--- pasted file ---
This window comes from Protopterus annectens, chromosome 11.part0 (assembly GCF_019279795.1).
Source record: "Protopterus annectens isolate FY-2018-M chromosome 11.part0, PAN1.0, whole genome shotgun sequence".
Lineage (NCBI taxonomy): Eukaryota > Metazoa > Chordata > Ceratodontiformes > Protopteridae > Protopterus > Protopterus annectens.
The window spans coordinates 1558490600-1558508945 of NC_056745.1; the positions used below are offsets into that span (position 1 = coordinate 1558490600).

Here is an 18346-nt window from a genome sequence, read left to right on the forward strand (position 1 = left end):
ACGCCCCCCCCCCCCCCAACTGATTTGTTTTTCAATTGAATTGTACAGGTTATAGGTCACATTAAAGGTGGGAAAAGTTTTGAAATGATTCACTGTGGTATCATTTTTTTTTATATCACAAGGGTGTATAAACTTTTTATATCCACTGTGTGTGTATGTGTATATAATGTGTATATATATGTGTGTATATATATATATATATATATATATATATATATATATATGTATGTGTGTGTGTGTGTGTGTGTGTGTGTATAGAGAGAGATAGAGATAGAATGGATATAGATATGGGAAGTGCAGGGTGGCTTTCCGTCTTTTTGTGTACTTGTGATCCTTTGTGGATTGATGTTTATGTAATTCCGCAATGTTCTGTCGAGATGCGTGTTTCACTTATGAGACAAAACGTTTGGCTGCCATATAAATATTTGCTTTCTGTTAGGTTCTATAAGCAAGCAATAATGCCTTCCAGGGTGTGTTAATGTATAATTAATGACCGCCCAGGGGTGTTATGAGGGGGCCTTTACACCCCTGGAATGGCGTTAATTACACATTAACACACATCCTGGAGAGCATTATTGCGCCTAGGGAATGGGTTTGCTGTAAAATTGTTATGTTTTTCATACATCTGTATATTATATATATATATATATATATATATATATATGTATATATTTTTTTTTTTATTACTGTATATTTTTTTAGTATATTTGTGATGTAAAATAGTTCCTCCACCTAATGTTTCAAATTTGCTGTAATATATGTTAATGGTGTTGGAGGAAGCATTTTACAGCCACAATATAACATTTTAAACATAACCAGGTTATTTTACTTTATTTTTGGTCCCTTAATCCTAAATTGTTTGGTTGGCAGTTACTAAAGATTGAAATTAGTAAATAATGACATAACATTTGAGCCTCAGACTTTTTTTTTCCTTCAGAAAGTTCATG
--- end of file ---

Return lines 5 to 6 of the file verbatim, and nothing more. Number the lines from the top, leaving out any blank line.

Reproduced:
Here is an 18346-nt window from a genome sequence, read left to right on the forward strand (position 1 = left end):
ACGCCCCCCCCCCCCCCAACTGATTTGTTTTTCAATTGAATTGTACAGGTTATAGGTCACATTAAAGGTGGGAAAAGTTTTGAAATGATTCACTGTGGTATCATTTTTTTTTATATCACAAGGGTGTATAAACTTTTTATATCCACTGTGTGTGTATGTGTATATAATGTGTATATATATGTGTGTATATATATATATATATATATATATATATATATATATATGTATGTGTGTGTGTGTGTGTGTGTGTGTGTATAGAGAGAGATAGAGATAGAATGGATATAGATATGGGAAGTGCAGGGTGGCTTTCCGTCTTTTTGTGTACTTGTGATCCTTTGTGGATTGATGTTTATGTAATTCCGCAATGTTCTGTCGAGATGCGTGTTTCACTTATGAGACAAAACGTTTGGCTGCCATATAAATATTTGCTTTCTGTTAGGTTCTATAAGCAAGCAATAATGCCTTCCAGGGTGTGTTAATGTATAATTAATGACCGCCCAGGGGTGTTATGAGGGGGCCTTTACACCCCTGGAATGGCGTTAATTACACATTAACACACATCCTGGAGAGCATTATTGCGCCTAGGGAATGGGTTTGCTGTAAAATTGTTATGTTTTTCATACATCTGTATATTATATATATATATATATATATATATATATATGTATATATTTTTTTTTTTATTACTGTATATTTTTTTAGTATATTTGTGATGTAAAATAGTTCCTCCACCTAATGTTTCAAATTTGCTGTAATATATGTTAATGGTGTTGGAGGAAGCATTTTACAGCCACAATATAACATTTTAAACATAACCAGGTTATTTTACTTTATTTTTGGTCCCTTAATCCTAAATTGTTTGGTTGGCAGTTACTAAAGATTGAAATTAGTAAATAATGACATAACATTTGAGCCTCAGACTTTTTTTTTCCTTCAGAAAGTTCATG